Survey: Arthritis Can Hurt Quality of Life

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Updated: 11/30/2012 9:17 pm

April 29, 2011 -- Arthritis may hurt more than just the joints of the 50 million Americans with the disease.

A new survey suggests arthritis negatively affects physical as well as mental health. The results show the health-related quality of life of people with arthritis was two to three times worse than people without it.

For example, 27% of people with arthritis reported fair or poor overall health compared with 12% of those without arthritis. Adults with arthritis were also more likely to report more mentally unhealthy days, overall unhealthy days, and days in which their daily activities were limited by their disease.

Arthritis Affects Daily Life

The study, published in Arthritis Care & Research, is based on data collected by the Behavioral Risk Factor Surveillance System, a nationally representative sample of more than 1 million U.S. adults conducted in 2003, 2005, and 2007.

Researchers compared the health-related quality of life (HRQOL, or perceived physical and mental health over time) of people with arthritis and those without arthritis. Indicators of health-related quality of life included:

  • Overall health status
  • Number of physically unwell days in the past 30 days
  • Number of mentally unhealthy days in the past 30 days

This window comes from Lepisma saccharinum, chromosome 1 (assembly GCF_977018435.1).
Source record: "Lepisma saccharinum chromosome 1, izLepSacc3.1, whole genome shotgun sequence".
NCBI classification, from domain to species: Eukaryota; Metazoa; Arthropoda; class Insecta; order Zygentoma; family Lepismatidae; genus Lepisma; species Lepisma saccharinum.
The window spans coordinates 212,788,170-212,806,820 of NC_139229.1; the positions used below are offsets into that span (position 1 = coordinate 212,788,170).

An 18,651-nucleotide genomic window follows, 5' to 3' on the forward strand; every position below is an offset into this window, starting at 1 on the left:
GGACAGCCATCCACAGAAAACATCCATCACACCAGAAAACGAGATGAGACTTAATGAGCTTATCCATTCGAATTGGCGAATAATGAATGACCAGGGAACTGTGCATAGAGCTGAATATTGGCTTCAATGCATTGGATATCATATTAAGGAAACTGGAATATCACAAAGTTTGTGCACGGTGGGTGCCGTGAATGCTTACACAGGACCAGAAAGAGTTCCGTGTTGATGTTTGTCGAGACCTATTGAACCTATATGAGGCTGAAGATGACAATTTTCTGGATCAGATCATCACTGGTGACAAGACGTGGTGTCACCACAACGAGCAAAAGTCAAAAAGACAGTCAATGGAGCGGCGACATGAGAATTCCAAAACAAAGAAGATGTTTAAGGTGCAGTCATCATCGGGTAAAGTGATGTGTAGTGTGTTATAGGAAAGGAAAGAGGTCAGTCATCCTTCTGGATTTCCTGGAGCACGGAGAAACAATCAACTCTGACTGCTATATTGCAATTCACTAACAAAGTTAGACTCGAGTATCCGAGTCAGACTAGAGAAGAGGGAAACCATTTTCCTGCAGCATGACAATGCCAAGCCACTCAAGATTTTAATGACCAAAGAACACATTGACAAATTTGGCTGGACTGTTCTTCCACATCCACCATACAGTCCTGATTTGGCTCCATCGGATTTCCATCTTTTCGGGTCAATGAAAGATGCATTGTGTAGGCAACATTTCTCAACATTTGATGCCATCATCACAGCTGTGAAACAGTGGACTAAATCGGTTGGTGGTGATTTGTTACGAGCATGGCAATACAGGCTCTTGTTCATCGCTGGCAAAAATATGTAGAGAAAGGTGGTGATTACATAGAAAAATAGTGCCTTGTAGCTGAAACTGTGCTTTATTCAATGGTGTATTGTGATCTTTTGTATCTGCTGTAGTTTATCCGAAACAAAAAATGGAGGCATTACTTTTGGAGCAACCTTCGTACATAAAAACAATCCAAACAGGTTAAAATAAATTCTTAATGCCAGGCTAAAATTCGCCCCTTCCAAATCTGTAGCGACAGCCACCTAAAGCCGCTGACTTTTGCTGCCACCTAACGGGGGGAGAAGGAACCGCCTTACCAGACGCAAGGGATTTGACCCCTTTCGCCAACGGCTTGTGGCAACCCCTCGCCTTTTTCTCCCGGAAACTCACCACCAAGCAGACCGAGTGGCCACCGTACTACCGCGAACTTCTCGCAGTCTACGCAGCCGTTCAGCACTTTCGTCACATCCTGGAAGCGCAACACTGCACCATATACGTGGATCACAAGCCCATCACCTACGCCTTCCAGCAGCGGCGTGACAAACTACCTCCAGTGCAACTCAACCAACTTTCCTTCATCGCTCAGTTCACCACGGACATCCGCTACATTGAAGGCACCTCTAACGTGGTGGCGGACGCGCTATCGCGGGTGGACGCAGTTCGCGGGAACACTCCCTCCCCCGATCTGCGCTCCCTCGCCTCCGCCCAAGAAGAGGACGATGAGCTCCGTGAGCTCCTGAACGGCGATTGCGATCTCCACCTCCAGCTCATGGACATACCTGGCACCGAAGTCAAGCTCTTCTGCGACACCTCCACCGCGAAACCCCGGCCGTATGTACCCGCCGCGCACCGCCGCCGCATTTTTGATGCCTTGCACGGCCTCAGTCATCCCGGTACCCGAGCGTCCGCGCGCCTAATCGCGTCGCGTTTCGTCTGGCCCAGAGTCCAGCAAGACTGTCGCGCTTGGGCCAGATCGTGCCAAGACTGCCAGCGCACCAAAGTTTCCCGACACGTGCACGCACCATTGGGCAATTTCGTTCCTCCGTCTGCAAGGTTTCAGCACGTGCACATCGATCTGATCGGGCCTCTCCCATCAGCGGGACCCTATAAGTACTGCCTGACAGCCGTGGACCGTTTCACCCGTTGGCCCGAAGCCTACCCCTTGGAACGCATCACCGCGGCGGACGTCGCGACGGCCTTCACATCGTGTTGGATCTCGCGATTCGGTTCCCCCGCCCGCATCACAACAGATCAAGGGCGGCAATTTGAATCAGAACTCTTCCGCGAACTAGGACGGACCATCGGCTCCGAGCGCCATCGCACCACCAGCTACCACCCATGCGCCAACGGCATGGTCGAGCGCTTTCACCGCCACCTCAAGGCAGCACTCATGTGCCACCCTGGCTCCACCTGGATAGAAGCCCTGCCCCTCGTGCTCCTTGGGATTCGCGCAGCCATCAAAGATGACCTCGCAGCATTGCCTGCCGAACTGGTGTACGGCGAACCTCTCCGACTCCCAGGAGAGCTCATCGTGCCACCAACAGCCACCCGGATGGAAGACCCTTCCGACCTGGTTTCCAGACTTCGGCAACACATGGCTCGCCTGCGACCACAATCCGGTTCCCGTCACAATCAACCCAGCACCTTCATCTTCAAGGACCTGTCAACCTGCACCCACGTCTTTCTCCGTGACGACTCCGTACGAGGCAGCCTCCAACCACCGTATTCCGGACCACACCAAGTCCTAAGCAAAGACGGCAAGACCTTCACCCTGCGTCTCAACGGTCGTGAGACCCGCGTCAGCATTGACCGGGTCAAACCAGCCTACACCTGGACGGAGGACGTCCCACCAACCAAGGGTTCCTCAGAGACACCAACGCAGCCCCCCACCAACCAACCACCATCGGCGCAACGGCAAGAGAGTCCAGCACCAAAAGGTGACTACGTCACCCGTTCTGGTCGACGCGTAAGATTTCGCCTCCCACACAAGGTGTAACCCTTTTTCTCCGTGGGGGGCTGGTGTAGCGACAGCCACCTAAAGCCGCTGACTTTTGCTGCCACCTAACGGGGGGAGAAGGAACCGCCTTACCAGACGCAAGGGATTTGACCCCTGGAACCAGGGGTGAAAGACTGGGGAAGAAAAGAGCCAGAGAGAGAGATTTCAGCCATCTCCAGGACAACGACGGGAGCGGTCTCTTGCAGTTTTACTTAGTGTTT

• Days in which daily activities were restricted by poor physical or mental health
  • Overall unhealthy days calculated from the sum of physically and mentally unhealthy days

“Our analysis showed that the values for all five measures of HRQOL were 2-3 times worse in those with arthritis compared to those without,” says researcher Sylvia Furner, MPH, PhD, of the school of public health at the University of Illinois at Chicago, in a news release.

Specifically, people with arthritis reported more physically unhealthy days (seven vs. three), mentally unhealthy days (five vs. three), total unhealthy days (10 vs. five), and activity-limited days (four vs. one) than those without the disease.

Researchers found people with arthritis who were physically active reported better health-related quality of life than those who were inactive.

Other factors associated with poor health-related quality of life among those with arthritis were having a low family income and being unable to work.

“Given the projected high prevalence of arthritis in the U.S., interventions should address both physical health and mental health,” Furner says. “Increasing physical activity, reducing co-morbidities, and increasing access to healthcare could improve the quality of life for adults with arthritis.”

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